How the Fashion Industry is Fighting Trump’s Immigration Policies – Vanity Fair
The fashion industry has been responding to Donald Trump’s political policies through protest T-shirts, buttons, donations, and now, hopefully, through legislation. On Monday morning, FWD.us and the Council of Fashion Designers of America held a press conference, which included speakers like Diane von Furstenberg and New York Congresswoman Carolyn Maloney to discuss their report on immigration and the fashion industry. The report highlighted the devastating impact deportation would have on the industry, the third largest in New York, as well as the country’s job growth and economy. According to the report, the fashion industry in New York City employs 180,000 people throughout 900 different companies, which in total generates over $10 billion in wages.
“I left Europe and arrived in New York with a baby in my belly and a suitcase full of little dresses made in Italy. With these dresses I lived an American dream,” von Furstenberg told a group of reporters and designers. “Young people from all over the world come to America in search of those same opportunities, and young people with limitless talent and potential will continue building and innovating in our industry as long as we put in place immigration policies that allow the U.S. to remain a magnet for them.”
Maloney spoke of her hope to not only expand on the current work visas in place, but to create a visa allowing entrepreneurs to come to the United States to build companies and create jobs. “Our fashion sector employs 180,000 people and generates $11 billion in wages every year. This industry depends on immigrants who bring their innovative designs and talents to New York City,” she said.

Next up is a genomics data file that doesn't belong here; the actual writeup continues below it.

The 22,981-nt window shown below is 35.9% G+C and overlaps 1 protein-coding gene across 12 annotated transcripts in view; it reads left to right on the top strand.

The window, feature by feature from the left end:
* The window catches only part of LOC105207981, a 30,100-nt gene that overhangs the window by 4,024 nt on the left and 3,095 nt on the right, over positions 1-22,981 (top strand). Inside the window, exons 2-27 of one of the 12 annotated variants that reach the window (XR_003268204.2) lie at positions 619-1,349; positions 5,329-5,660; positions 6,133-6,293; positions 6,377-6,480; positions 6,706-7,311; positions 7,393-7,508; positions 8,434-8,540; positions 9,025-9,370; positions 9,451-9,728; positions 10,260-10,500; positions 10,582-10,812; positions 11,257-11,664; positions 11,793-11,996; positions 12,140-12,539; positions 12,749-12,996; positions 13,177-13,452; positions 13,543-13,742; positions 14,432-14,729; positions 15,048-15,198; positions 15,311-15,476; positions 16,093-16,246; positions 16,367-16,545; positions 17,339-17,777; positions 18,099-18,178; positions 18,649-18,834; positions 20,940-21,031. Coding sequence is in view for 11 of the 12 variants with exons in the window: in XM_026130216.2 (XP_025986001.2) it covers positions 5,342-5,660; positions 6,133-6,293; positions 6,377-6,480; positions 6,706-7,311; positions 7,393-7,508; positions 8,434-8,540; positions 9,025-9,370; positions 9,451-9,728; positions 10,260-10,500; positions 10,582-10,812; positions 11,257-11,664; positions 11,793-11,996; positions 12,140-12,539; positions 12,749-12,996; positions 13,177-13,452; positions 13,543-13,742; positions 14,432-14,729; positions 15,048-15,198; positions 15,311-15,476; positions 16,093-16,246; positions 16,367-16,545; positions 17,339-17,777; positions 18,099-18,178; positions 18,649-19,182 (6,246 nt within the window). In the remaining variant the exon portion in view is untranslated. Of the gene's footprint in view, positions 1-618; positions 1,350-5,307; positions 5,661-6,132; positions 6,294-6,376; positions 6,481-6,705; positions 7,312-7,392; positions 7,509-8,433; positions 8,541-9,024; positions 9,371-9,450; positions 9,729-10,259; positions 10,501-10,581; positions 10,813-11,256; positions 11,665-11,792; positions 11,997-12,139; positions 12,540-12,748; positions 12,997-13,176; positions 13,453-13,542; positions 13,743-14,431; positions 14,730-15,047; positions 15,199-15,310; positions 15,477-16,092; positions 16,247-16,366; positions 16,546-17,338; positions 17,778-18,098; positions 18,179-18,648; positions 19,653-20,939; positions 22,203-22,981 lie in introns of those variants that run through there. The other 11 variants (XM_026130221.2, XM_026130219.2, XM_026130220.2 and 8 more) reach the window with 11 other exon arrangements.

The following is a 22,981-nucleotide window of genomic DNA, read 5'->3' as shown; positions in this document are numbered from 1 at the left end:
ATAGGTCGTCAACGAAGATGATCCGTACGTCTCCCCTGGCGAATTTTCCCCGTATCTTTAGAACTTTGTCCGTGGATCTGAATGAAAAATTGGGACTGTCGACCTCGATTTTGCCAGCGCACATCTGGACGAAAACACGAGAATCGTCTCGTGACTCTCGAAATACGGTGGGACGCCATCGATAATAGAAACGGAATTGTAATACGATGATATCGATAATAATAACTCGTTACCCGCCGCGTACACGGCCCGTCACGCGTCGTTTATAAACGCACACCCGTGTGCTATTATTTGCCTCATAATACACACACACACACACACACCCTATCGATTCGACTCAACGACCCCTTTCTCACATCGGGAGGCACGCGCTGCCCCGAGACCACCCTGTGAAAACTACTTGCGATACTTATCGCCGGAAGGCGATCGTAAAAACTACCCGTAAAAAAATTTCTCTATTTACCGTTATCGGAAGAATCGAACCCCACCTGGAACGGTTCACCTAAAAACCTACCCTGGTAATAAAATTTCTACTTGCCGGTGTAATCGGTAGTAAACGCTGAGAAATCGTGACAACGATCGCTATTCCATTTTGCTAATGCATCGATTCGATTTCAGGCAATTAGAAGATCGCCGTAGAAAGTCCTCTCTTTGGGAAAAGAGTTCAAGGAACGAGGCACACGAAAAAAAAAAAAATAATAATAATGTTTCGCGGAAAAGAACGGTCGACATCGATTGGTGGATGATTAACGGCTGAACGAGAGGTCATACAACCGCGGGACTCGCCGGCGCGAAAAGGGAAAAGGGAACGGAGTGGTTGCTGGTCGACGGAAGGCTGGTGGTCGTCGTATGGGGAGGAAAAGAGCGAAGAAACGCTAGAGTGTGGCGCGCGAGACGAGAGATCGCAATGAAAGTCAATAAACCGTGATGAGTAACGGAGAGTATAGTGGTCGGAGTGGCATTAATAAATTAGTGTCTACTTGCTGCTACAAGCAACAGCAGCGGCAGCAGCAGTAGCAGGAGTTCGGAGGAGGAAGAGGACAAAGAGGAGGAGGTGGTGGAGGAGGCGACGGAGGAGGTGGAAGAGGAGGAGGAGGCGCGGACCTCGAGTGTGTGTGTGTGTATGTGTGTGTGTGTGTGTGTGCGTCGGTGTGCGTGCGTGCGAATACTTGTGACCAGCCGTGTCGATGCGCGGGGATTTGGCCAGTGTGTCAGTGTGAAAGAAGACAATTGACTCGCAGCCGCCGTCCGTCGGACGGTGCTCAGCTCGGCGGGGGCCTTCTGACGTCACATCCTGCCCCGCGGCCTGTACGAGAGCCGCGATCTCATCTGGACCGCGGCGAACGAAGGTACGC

While New York has a high concentration of both immigrants and fashion-industry employees, Maloney noted that there are fashion hubs throughout the country, making Capitol Hill the next step in the industry’s fight for immigration reform. The report mentions two pieces of legislation, the Bar Removal of Individuals who Dream and Grow our Economy Act and the Recognizing America’s Children Act. If passed, both acts will make it easier for immigrants to work and study in the U.S. without fear of deportation.
The report ends with three recommendations to lawmakers: Retain foreign students, improve access to foreign talent, and provide a pathway for the undocumented community, adding their belief that “these reforms will encourage entrepreneurship, create more American jobs, strengthen the American middle class, and grow the United States’ economy.” If Donald Trump is as big a fan of American jobs as he says, maybe he’ll listen.